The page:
Hoteliers stress value to UK Parliament
Hoteliers stress value to UK Parliament
17 SEPTEMBER 2015 9:11 AM
An inclusive spectrum of the U.K. hotel industry descended on Parliament to underline its worth to the nation and demand a fairer playing field with Europe.
LONDON—More than 30 Members of Parliament and an inclusive spectrum of the United Kingdom hotels and hospitality industry met at the center of British politics, Parliament in Westminster, on 16 September for the inaugural Hospitality & Tourism Lobby Day.
The goal? To highlight to those in power the importance of the hospitality and tourism industry to British gross domestic product.
Within that broad goal were several other sticking points hoteliers and the British Hospitality Association, a lobbying group for the hospitality industry, wanted to stress to politicians: 
  • Reducing value-added (sales) tax on hotels, hospitality and attractions from the current rate of 20% to a percentage more in line with other European nations;
  • Further reducing the bureaucracy on visa requirements for Chinese visitors. The paperwork has been simplified, but Chinese travelers still have to go through an expensive process of visiting one of three processing centers in China;
  • Having the government’s tourism brief unshackled from its current home buried within the Department of Culture, Media & Sport so that it can enjoy a higher status and allow hoteliers to further underline its importance to the economy.
Those who showed up to advance these agenda items included hoteliers representing small chains, hoteliers representing publicly listed mega-chains, private equity executives, consultants, chairs of convention and visitor bureaus, and lobbyists.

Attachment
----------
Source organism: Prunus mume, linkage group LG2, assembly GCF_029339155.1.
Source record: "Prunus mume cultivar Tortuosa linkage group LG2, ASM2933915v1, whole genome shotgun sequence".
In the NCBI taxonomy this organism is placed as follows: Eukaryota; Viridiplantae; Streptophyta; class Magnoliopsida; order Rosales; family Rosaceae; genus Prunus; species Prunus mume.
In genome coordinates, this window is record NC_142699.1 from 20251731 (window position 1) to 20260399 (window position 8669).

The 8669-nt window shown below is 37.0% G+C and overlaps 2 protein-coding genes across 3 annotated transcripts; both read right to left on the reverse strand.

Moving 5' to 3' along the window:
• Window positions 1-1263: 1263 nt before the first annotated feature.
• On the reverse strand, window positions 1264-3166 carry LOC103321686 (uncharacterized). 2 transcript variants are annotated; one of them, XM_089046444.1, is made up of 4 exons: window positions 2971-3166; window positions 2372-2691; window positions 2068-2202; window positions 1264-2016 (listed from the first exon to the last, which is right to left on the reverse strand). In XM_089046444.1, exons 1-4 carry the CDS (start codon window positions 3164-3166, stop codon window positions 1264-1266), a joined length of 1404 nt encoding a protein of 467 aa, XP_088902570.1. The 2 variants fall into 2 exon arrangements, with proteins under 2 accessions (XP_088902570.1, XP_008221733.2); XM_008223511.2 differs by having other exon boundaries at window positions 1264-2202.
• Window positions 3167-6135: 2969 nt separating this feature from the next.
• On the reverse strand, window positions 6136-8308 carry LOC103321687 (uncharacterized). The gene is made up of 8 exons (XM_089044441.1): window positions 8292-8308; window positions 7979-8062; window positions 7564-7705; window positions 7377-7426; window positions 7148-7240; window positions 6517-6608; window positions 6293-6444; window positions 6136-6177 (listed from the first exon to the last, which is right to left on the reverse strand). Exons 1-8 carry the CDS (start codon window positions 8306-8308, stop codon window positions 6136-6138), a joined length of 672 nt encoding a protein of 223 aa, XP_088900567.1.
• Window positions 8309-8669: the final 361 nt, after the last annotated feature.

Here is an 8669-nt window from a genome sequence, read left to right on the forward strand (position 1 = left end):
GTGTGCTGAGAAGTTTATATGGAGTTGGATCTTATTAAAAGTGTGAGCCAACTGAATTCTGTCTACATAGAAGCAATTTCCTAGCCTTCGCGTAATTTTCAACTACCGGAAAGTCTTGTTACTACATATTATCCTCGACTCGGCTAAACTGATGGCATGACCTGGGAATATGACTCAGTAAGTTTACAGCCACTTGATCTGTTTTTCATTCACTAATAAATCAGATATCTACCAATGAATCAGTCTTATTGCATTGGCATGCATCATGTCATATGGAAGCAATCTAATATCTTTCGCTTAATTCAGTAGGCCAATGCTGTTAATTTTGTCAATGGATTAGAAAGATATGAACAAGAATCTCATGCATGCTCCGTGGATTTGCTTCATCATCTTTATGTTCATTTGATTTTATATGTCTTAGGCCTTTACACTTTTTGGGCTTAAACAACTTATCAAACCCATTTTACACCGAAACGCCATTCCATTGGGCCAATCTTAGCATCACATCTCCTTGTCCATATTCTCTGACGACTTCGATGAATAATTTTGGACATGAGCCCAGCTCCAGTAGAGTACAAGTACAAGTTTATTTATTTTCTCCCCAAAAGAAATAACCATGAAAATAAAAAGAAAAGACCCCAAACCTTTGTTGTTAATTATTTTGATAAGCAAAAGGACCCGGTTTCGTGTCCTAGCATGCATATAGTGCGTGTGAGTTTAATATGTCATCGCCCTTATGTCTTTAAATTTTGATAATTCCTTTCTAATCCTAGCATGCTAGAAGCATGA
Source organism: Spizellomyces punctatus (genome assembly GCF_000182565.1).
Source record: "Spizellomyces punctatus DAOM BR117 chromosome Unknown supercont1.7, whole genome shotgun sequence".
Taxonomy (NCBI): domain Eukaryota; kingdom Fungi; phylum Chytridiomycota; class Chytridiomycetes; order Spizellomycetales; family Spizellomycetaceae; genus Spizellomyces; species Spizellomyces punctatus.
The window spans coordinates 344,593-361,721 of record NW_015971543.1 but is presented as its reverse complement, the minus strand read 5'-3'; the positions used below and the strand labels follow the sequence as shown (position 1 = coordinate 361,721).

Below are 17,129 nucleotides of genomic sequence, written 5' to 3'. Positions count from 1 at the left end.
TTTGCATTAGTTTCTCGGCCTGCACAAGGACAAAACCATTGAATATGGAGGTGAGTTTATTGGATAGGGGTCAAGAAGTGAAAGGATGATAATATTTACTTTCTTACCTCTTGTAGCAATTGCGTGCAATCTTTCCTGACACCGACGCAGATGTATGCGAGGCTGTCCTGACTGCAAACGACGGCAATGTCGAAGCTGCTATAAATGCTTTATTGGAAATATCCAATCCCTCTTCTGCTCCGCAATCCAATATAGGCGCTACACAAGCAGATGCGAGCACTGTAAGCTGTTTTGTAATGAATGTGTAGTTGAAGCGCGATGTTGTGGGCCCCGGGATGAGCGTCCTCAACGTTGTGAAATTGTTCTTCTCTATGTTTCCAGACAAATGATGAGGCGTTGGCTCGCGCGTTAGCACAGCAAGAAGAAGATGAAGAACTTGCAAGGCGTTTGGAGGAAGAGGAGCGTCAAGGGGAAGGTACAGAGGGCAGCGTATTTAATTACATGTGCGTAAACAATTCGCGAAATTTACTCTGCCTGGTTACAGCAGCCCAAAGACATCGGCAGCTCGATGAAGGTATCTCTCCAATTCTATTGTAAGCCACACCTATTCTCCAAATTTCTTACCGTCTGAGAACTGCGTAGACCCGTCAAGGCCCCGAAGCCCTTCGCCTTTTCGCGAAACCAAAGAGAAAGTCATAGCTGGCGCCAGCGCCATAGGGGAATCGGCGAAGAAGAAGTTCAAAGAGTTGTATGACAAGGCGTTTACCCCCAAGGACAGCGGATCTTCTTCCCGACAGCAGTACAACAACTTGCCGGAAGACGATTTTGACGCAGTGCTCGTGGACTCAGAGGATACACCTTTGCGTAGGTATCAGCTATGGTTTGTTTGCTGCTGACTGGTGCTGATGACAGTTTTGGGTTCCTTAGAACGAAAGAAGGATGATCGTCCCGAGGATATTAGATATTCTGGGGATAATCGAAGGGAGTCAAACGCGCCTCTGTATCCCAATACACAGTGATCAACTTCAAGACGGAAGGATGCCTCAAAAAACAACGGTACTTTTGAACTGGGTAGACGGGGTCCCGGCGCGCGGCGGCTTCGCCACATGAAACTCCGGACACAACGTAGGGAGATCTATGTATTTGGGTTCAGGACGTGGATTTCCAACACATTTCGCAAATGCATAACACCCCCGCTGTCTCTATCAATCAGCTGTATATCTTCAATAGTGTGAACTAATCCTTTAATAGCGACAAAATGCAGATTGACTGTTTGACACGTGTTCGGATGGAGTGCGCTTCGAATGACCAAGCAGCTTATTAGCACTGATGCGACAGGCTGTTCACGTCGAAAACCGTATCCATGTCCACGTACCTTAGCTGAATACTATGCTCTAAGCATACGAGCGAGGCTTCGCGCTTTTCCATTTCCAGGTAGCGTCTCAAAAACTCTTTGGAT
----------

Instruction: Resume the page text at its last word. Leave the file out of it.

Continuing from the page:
Earlier in the day, 33 MPs sat with hoteliers from their political constituencies to discuss the problems and bequests directly affecting business in those areas and across the U.K.
One MP in attendance was Nigel Huddleston, who represents the Mid Worcestershire constituency and was until his election at the last U.K. general election in May, head of industry talent at Google. He is on the government’s Culture, Media and Sport Committee.
Hoteliers from regions of the U.K. worried that such can be the onus on London, the problems they see—narrow margins; the different spectrum of tourists they receive; the difficulties in finding and retaining staff and talent, to name three—were not sufficiently appreciated in the capital, despite most MPs representing areas outside of it.
Ufi Ibrahim, CEO of the BHA, told Hotel News Now that it was not case of London versus the regions. The reduction in VAT in particular, if made into law, will help the entire industry, Ibrahim said. 
She added the BHA had the support of more than 130 MPs for the reduction.
According to an Oxford Economics report commissioned by the British Hospitality Association, “Adding together … direct, indirect and induced impacts … the total gross value added contribution to GDP from the hospitality industry is estimated to have been £143 billion ($220 billion) in 2014. … Equivalent to 10% of U.K. GDP.”